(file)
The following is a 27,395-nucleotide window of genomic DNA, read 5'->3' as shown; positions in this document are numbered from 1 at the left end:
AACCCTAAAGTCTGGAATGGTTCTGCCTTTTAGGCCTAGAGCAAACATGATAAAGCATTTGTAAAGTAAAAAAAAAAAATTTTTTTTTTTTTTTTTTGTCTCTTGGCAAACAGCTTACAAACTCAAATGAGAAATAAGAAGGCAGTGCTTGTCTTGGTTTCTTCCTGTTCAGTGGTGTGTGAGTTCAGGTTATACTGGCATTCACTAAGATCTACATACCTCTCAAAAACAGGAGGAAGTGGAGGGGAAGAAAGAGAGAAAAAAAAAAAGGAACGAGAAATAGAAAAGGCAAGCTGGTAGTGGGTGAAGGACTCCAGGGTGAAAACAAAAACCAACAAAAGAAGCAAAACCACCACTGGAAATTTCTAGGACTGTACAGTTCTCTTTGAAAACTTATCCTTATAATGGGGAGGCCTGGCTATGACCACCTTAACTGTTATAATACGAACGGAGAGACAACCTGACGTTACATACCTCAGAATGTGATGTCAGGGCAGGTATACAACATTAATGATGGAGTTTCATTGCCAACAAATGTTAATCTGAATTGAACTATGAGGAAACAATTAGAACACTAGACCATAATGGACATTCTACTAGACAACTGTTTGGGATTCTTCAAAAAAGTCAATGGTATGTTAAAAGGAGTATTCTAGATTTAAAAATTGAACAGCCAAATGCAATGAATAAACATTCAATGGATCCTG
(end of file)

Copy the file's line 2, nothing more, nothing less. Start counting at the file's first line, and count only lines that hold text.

AACCCTAAAGTCTGGAATGGTTCTGCCTTTTAGGCCTAGAGCAAACATGATAAAGCATTTGTAAAGTAAAAAAAAAAAATTTTTTTTTTTTTTTTTTGTCTCTTGGCAAACAGCTTACAAACTCAAATGAGAAATAAGAAGGCAGTGCTTGTCTTGGTTTCTTCCTGTTCAGTGGTGTGTGAGTTCAGGTTATACTGGCATTCACTAAGATCTACATACCTCTCAAAAACAGGAGGAAGTGGAGGGGAAGAAAGAGAGAAAAAAAAAAAGGAACGAGAAATAGAAAAGGCAAGCTGGTAGTGGGTGAAGGACTCCAGGGTGAAAACAAAAACCAACAAAAGAAGCAAAACCACCACTGGAAATTTCTAGGACTGTACAGTTCTCTTTGAAAACTTATCCTTATAATGGGGAGGCCTGGCTATGACCACCTTAACTGTTATAATACGAACGGAGAGACAACCTGACGTTACATACCTCAGAATGTGATGTCAGGGCAGGTATACAACATTAATGATGGAGTTTCATTGCCAACAAATGTTAATCTGAATTGAACTATGAGGAAACAATTAGAACACTAGACCATAATGGACATTCTACTAGACAACTGTTTGGGATTCTTCAAAAAAGTCAATGGTATGTTAAAAGGAGTATTCTAGATTTAAAAATTGAACAGCCAAATGCAATGAATAAACATTCAATGGATCCTG